Over the past decade, mice have emerged as a useful model for studying vision, owing in large part to their genetic tractability. Such studies have also yielded the unexpected and fascinating finding that movement, particularly locomotion, has a striking effect on cortical visual activity in mice. The discovery of so-called state-dependent visual processing suggested that the role of even primary sensory areas is not as simple as previously thought. Many studies showed that locomotion enhances visual neural activity, but few directly examined whether it actually improved sensory perception in a behavioral task. For my dissertation project I addressed this by examining the interactions between locomotion-dependent modulation of brain state and different goal-directed sensory selection brain states. Two groups of mice were trained to visually monitor either one of two locations (selective) or both (non-selective) for a contrast change, and this simple difference produced a spatially selective and non-selective brain state in primary visual cortex (V1), respectively. Locomotion affected the two groups of mice differently, impairing performance and neural representations of visual information of selective mice, while having no effect on non-selective mice. These and other results suggest that these two groups of mice use local versus global mechanisms to perform their respective tasks, and in the case of selective mice, the global influence of locomotion disrupts their locally modulated brain state and impairs performance. Locomotion influences brain state differently, depending on the whether the animal employs a spatially selective state to perform its task. Thus, state-dependence is state-dependent. These findings demonstrate the importance of studying complex interactions, and argue for reducing reductionism in neuroscience as we gain the necessary technology to carry out such studies. Moving forward, this mouse model will do just that, and enable investigation into the cell type and circuit mechanisms underlying these phenomena. Wading into the enormous complexity of the brain may ultimately be the only way to understand how it works as a whole.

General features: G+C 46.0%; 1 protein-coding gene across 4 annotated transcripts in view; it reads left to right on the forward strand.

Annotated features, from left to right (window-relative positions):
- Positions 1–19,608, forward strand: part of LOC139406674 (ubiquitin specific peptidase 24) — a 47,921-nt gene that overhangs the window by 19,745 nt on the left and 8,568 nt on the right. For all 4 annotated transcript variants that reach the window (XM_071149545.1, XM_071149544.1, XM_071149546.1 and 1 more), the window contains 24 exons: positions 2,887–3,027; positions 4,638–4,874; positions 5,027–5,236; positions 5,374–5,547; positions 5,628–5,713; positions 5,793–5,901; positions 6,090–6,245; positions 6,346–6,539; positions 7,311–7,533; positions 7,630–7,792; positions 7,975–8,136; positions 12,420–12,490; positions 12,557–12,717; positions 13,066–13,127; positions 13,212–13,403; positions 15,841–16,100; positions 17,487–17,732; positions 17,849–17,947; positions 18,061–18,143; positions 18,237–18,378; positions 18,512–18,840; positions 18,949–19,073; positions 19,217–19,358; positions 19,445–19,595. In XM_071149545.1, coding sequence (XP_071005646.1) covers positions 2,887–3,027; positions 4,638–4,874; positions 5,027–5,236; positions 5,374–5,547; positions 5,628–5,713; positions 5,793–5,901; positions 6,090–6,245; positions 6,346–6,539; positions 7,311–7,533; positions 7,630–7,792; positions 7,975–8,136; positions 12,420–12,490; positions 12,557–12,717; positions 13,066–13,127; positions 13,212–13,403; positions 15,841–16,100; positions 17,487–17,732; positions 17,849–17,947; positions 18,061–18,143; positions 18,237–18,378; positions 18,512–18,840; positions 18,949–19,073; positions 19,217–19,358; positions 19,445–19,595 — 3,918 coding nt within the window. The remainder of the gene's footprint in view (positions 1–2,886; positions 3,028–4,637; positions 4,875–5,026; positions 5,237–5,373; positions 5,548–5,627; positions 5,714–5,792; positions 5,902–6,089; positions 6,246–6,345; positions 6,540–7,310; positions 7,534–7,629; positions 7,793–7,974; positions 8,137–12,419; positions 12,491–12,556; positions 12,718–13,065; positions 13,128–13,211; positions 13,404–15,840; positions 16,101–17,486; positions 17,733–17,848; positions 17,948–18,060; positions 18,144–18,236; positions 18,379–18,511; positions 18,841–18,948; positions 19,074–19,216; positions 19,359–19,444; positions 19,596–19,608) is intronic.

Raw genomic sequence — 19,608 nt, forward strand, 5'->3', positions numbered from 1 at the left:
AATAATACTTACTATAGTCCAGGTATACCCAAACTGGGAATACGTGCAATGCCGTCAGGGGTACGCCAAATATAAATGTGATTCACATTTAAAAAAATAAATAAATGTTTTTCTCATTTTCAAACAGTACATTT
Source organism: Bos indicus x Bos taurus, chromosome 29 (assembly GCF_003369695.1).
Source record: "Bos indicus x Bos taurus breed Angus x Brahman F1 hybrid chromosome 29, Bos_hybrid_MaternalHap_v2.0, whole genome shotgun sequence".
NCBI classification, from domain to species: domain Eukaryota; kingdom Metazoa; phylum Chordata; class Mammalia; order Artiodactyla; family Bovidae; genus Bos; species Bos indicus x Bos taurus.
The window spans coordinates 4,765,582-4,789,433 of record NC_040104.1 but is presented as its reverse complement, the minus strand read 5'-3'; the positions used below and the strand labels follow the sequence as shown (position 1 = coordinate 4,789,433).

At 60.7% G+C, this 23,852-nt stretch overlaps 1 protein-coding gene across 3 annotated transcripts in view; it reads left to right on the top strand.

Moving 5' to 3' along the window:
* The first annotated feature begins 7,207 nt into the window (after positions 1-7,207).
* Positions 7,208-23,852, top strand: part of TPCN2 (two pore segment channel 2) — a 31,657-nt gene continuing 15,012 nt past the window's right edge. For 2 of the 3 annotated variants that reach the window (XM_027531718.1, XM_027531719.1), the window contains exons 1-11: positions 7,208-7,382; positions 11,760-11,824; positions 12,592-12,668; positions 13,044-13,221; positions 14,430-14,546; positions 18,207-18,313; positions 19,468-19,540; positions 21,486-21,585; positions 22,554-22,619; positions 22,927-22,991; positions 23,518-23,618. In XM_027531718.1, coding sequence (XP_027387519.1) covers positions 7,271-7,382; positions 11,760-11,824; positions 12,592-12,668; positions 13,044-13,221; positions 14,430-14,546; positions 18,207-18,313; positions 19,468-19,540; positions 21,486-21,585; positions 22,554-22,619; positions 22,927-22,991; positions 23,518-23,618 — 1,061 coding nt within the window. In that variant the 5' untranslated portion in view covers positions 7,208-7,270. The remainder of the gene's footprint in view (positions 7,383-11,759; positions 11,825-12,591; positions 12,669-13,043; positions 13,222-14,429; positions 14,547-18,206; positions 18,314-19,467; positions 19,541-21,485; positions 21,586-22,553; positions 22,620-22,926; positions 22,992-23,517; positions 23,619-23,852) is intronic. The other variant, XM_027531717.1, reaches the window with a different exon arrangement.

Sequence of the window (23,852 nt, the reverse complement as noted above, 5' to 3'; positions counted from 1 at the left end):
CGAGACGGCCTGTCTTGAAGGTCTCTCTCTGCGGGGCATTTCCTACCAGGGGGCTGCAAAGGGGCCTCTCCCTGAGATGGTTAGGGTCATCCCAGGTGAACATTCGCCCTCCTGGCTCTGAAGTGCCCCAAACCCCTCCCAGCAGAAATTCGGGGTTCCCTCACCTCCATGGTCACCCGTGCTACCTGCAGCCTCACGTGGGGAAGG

|Advisor:||Callaway, Edward M.|
|Commitee:||Gentner, Timothy Q., Komiyama, Takaki, Reynolds, John H., Serences, John T.|
|School:||University of California, San Diego|
|School Location:||United States -- California|
|Source:||DAI-B 80/02(E), Dissertation Abstracts International|
|Keywords:||Local and global influences, Locomotion, Mouse primary visual cortex, Spatial selection|
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